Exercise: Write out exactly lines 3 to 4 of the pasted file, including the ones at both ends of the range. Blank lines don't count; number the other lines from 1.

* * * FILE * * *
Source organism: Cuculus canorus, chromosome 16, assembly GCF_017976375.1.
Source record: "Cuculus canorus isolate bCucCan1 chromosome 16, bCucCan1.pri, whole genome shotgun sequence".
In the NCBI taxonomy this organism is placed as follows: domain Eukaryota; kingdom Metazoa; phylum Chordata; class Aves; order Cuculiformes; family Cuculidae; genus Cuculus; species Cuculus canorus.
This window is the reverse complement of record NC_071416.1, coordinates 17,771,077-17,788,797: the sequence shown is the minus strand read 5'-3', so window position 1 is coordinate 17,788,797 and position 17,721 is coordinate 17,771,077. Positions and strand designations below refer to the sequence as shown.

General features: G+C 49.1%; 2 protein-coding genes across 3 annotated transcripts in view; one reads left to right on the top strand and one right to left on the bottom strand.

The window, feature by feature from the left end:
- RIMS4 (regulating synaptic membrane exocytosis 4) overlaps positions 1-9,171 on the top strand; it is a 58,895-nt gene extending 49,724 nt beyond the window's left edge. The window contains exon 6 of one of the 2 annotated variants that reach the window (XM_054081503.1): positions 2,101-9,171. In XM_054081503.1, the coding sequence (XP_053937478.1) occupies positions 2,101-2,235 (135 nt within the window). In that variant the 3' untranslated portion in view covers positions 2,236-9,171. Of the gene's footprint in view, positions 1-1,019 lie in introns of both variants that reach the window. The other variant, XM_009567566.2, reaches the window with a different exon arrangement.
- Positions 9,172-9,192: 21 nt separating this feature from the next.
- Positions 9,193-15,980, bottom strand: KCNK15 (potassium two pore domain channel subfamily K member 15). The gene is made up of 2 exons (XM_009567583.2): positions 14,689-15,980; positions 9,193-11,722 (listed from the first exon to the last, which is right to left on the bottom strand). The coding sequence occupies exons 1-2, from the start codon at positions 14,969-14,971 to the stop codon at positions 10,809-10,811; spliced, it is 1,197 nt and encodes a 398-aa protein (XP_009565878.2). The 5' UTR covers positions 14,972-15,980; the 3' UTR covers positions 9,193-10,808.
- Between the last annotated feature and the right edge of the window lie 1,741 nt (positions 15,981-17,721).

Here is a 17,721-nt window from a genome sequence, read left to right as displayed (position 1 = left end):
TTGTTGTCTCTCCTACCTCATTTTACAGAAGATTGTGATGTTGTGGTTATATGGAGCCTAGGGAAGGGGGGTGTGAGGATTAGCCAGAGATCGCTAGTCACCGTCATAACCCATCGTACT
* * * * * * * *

In the NCBI taxonomy this organism is placed as follows: domain Eukaryota; kingdom Metazoa; phylum Chordata; class Aves; order Cuculiformes; family Cuculidae; genus Cuculus; species Cuculus canorus.
This window is the reverse complement of record NC_071416.1, coordinates 17,771,077-17,788,797: the sequence shown is the minus strand read 5'-3', so window position 1 is coordinate 17,788,797 and position 17,721 is coordinate 17,771,077. Positions and strand designations below refer to the sequence as shown.